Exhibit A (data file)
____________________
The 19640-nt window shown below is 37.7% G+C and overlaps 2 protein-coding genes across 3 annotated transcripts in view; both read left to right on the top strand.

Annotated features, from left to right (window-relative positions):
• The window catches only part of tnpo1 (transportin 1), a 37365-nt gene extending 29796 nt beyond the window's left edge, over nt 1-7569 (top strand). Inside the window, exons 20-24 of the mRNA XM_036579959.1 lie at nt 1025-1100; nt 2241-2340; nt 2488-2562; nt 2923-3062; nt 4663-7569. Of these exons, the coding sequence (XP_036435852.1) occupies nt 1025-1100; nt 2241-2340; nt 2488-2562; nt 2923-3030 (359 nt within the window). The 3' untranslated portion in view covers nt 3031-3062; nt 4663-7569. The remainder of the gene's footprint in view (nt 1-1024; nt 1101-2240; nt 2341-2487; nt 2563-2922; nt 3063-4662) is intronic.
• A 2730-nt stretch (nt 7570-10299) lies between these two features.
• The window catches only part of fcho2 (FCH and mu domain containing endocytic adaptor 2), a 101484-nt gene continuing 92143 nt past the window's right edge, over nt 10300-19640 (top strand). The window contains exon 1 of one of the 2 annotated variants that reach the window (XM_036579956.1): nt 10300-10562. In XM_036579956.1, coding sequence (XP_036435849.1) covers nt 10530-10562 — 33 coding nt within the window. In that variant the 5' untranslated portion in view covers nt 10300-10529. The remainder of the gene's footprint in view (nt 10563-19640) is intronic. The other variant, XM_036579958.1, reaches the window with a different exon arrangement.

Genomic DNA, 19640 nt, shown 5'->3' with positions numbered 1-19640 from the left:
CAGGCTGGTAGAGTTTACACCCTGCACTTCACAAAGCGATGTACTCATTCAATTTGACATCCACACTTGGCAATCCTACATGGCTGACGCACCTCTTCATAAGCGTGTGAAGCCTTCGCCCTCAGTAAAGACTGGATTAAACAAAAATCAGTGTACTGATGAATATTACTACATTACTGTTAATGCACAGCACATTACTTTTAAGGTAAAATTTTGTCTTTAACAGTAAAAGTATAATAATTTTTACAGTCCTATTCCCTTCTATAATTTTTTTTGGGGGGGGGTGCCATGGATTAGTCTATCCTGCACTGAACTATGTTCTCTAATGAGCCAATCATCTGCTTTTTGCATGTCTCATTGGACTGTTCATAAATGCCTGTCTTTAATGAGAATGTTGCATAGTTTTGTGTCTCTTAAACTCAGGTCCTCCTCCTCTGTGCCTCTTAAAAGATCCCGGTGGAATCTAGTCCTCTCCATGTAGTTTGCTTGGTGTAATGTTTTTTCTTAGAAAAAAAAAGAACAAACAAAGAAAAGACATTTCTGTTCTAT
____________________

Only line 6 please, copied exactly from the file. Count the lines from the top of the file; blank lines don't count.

Genomic DNA, 19640 nt, shown 5'->3' with positions numbered 1-19640 from the left: